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Old 2008-02-07, 21:31
BadCheddar BadCheddar is offline
New Blood
 
Join Date: Feb 2008
Posts: 1
Quote:
Originally Posted by wolfsd
I will explain why they don't exsist simply by reminding everyone what a time signature is........the top number tells us how many beats there are in a measure...the bottom number tells us what type of note gets a count of "one". as an example, alternating bars of 11/8 & 13/8 is possible because the bottom number tells us that an eighth note counts as one beat......alternating bars of 11/9 & 13/9 are not possible because there is no ninth note.......hope this helps

steve

Ok yes I know I just joined but somehow I ended up here and saw you talking about metric modulation, something I am very familiar with and then I saw you talking about odd denominators in time signatures, also something I am familiar with. It IS actually possible, and the way pretty much everyone has ever looked at time signatures is that the top number is the number of beats in a bar and the bottom number is the note that gets one beat. BUT there's a much MUCH simpler way of looking at it. Take a bar of 4/4 (start off simple) and we use the whole note, being the longest possible note because it is 'whole'. Now why do they call it 'whole' if the quarter in regular 4/4 gets one beat. Well because if you've noticed the whole note gets the WHOLE number of beats of the denominator. In 4/4 a whole note gets 4 beats (you get the idea, I'll stop bolding). 8/8 a whole gets 8 beats and in cut time (2/2 in case you don't know it) a whole note gets 2 beats. So let's use a common odd time signature (Yay for oximorons) with a odd denominator like 9/7. In this case the whole note gets 7 beats, the half 3.5, a quarter 1.75 and so on. Basically like Amerok said, it would be hell to play, because though nearly no one does this (no one who you could go out and buy an album of, only experimental and progressive [really over the top progressive] musicians with no names) but it is often done with drums or any instrument keeping beat in the closest even time signature (9/7, drums get 9/8). So there you have it, 9/7 can exist! Who knew! I know 1.75 beats is awkward sounding but it's just a quarter tied to a dotted eighth but if your good with it you can get some really abstract sounds. That is all, thank-you.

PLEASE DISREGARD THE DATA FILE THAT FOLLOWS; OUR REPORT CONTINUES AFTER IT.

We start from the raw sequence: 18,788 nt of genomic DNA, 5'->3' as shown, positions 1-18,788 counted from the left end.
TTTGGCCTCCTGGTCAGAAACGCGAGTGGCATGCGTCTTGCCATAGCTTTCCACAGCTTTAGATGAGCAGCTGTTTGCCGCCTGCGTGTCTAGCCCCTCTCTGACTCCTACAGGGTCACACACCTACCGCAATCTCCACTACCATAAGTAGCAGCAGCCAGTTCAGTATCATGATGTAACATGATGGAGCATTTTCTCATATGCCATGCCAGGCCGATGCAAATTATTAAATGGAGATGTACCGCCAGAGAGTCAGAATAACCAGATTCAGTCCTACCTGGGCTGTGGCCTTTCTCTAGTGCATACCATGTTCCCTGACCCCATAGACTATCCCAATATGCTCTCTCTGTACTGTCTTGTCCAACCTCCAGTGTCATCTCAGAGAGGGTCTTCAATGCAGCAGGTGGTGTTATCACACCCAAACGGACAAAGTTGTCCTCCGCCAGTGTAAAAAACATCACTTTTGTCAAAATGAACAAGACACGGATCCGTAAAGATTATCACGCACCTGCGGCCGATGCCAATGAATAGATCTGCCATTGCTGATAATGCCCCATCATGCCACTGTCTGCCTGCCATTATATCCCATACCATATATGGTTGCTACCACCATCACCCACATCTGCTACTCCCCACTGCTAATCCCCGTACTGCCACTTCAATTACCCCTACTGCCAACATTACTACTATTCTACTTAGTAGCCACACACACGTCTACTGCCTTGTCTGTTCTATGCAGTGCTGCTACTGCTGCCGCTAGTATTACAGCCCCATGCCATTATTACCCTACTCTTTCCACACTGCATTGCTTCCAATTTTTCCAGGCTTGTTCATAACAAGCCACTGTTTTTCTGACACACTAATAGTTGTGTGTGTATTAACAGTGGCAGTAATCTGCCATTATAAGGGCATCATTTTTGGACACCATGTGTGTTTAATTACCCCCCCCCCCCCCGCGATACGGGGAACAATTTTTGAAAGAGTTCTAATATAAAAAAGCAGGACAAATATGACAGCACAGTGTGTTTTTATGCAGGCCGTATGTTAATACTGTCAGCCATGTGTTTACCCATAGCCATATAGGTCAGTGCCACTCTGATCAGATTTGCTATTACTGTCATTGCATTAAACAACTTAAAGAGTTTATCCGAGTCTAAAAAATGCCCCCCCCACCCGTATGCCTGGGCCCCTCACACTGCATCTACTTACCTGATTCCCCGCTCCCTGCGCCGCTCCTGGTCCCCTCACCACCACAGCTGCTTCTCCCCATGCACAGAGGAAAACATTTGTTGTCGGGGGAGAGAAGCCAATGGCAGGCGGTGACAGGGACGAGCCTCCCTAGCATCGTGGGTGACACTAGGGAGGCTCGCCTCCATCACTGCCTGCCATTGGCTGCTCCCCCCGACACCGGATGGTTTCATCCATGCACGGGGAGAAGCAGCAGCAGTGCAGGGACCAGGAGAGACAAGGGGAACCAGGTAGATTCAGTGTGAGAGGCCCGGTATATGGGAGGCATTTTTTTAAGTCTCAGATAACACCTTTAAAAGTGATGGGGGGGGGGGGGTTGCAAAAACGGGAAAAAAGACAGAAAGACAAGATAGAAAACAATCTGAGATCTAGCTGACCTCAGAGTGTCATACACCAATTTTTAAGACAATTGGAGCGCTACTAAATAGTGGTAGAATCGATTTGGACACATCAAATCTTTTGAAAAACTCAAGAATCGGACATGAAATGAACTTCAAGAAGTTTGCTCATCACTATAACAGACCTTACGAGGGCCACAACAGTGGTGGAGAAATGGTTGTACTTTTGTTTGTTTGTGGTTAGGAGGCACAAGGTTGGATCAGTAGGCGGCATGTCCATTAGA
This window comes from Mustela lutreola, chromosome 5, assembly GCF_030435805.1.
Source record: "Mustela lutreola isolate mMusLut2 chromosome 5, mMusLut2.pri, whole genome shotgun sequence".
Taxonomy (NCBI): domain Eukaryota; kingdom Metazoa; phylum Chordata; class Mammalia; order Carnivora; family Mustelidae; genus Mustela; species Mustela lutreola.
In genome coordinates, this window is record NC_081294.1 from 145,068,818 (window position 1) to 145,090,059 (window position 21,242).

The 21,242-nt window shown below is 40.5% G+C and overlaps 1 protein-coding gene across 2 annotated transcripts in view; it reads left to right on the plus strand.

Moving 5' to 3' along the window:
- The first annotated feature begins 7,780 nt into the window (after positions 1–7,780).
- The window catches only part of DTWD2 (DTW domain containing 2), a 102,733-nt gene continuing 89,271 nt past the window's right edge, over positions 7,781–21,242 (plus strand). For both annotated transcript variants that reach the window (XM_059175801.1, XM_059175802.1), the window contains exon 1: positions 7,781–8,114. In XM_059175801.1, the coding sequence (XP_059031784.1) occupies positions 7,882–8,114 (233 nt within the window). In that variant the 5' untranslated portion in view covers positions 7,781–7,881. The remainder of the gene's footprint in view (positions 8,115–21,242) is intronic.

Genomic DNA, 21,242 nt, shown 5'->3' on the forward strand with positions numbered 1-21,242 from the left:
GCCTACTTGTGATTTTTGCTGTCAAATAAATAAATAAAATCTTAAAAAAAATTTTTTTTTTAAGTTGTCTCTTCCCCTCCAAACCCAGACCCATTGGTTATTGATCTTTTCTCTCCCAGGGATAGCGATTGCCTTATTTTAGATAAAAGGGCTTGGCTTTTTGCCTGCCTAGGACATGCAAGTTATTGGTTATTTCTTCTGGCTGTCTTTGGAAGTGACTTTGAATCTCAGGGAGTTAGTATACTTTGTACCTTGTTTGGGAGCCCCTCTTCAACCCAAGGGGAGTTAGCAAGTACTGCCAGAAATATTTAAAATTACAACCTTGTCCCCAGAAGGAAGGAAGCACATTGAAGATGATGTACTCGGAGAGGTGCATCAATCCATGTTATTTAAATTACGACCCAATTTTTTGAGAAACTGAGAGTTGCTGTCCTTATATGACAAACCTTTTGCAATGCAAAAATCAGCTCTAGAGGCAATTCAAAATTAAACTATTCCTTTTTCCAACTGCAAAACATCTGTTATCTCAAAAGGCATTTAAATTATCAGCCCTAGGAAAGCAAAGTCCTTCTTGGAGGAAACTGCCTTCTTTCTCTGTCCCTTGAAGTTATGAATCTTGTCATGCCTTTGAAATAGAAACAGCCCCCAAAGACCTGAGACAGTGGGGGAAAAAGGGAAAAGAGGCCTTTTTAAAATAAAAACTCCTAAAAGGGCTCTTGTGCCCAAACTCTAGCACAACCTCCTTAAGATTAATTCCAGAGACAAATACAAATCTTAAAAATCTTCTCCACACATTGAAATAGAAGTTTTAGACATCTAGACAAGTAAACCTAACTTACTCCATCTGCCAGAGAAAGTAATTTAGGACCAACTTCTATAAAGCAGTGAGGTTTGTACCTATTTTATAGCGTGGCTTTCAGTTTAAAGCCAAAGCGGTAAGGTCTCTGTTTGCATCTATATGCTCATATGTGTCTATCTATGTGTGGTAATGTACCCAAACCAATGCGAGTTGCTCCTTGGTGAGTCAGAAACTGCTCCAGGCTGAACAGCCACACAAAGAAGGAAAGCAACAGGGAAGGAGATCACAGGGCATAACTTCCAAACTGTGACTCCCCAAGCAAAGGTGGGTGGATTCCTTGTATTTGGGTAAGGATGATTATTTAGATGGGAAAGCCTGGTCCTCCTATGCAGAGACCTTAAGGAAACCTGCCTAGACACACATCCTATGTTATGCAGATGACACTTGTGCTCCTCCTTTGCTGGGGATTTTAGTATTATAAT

P.S. I know this is long ass but hey, alot to say.
P.S. I also know this is one long ass paragraph too. I'm bad for that.
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